One of the knocks on United’s loyalty strategies over the years has been that the airline just takes what Delta does and slaps its own name on the change. When it comes to qualifying for elite status, however, United has decided to be the first mover. The airline announced on Friday that it is simplifying elite qualifying metrics and better matching them up with what people pay starting with travel in 2020 for 2021 status. Though it is simplifying the process, that doesn’t mean it’s easy to learn. There are now two new metrics replacing the three old ones, and as always, there are asterisks that make understanding them difficult.

Before we can talk about what United is going to do, I need to back up and explain how it works today along with the problems behind that method.

2019: PQMs, PQSs, and PQDs

Up until the last few years, United let people qualify based on either the number of miles they flew (called Premier Qualifying Miles, or PQMs, in the current language) or the number of flights they took (called Premier Qualifying Segments, or PQSs, in the current language). This opened up the ability for people to do mileage runs. Short by 10,000 points? Just study fare rules and find a cheap ticket at the end of the year. This became a cottage industry that spawned all sorts of websites and strategies to help re-qualify.

The airlines tried to solve the problem of people not spending much to get status by giving bonuses to those who bought expensive tickets. But even that wasn’t enough for United when it followed Delta by introducing the Premier Qualifying Dollar, or PQD. This added a minimum spend requirement to being able to qualify for elite status. Those last minute mileage runs became much tougher to do unless you had already spent a ton of money and just needed more miles.

In other words, United kept piling on requirements on top of requirements to try to jury-rig a system that would reward those it wanted to reward. This led to mass confusion with multiple ways to qualify.

For 2019 travel and spend qualifying for 2020 status, this is how United has things set up:

You either need to earn a certain number of qualifying miles or you need to fly a certain number of flights (both adjusted for high or low fares) in addition to meeting the minimum spend. But what counts as a PQM, a PQS, or a PQD? I won’t bother getting into it, because this system dies at the end of this year.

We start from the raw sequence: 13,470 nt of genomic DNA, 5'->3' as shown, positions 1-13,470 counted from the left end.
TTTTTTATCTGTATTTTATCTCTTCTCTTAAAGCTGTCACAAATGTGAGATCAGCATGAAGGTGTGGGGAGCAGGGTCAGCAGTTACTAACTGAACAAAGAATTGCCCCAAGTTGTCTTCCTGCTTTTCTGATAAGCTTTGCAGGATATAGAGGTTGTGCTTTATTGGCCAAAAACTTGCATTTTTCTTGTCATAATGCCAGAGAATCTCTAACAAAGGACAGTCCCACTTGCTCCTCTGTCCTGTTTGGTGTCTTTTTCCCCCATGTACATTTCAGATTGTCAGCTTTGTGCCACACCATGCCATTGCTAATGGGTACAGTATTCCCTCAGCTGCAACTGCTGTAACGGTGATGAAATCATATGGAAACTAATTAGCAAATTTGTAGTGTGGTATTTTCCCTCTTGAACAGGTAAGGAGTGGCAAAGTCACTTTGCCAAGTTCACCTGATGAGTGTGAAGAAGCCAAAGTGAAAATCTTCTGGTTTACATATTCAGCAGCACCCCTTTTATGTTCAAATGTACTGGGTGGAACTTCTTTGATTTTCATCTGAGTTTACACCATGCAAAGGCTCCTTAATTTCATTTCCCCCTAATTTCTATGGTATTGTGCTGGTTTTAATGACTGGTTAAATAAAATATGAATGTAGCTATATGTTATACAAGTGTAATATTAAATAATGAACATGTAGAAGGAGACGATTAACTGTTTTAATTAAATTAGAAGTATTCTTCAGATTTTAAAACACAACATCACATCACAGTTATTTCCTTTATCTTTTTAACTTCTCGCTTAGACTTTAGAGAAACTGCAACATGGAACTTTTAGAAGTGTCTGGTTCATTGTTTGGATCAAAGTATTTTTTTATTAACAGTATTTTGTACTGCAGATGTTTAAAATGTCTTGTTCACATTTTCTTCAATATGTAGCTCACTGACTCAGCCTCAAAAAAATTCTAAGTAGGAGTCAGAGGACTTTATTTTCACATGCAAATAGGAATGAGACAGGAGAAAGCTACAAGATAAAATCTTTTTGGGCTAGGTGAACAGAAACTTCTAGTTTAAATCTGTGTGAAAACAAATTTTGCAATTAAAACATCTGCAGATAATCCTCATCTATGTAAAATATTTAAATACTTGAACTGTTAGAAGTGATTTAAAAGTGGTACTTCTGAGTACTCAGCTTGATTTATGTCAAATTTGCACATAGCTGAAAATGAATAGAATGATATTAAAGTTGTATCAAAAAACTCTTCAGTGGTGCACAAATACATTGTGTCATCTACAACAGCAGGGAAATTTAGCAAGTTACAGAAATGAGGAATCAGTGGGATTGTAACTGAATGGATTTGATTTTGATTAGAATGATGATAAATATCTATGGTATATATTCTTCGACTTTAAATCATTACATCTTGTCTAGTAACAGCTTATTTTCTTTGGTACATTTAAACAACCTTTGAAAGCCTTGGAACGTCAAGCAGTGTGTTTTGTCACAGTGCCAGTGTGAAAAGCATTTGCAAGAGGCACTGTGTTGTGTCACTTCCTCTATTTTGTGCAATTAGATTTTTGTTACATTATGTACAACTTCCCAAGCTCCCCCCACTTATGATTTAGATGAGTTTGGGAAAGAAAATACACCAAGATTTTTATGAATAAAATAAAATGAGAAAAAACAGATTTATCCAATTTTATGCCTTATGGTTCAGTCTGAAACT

2020: Hello PQFs, and PQPs

Starting for 2020 travel qualifying for 2021 status, United is introducing only two metrics for qualifying, the Premier Qualifying Flight (PQF) and the Premier Qualifying Point (PQP).

The PQF will replace PQS. What’s the difference? There is no longer any bonus for buying an expensive ticket. One takeoff and landing = one PQF*. That’s easy, oh, except for that asterisk. *Basic Economy earns nothing.

The PQP is a little more complex. This replaces the PQD, and you continue to earn one PQD for each dollar you spend on airfare (excluding tax) on United-issued tickets and paid seating options. But now, you also earn PQPs for the following:

  • paid upgrades (online, at the gate, etc)
  • co-pays on upgrade awards
  • Star Alliance operated flights on non-United (016) issued tickets

It’s that last one that’s likely to make the biggest difference going forward for most people. Today, if you buy a ticket on a Star Alliance partner, you get no PQDs. PQPs will take those into account, and that can add up quickly.

This is where complexity creeps back into the system. United still doesn’t know how much money you spent on those non-United tickets, so it will take the number of regular redeemable award miles you earn and divide by 5 for flights operated by so-called “preferred partners” which are Air Canada, Air China, Air New Zealand, ANA, Avianca, Azul, Copa, and Lufthansa Group* airlines. For all other Star partners, you’ll divide by 6. Details are here.

There’s that nasty asterisk again. For Lufthansa Group, it’s really Lufthansa, Swiss, Brussels, Austrian, and… Eurowings. For some reason, Edelweiss and Air Dolomiti are left out. And why is Air China a preferred partner? Maybe United had to suck up to the Chinese for labeling Taipei as being part of Taiwan at some point. But I digress.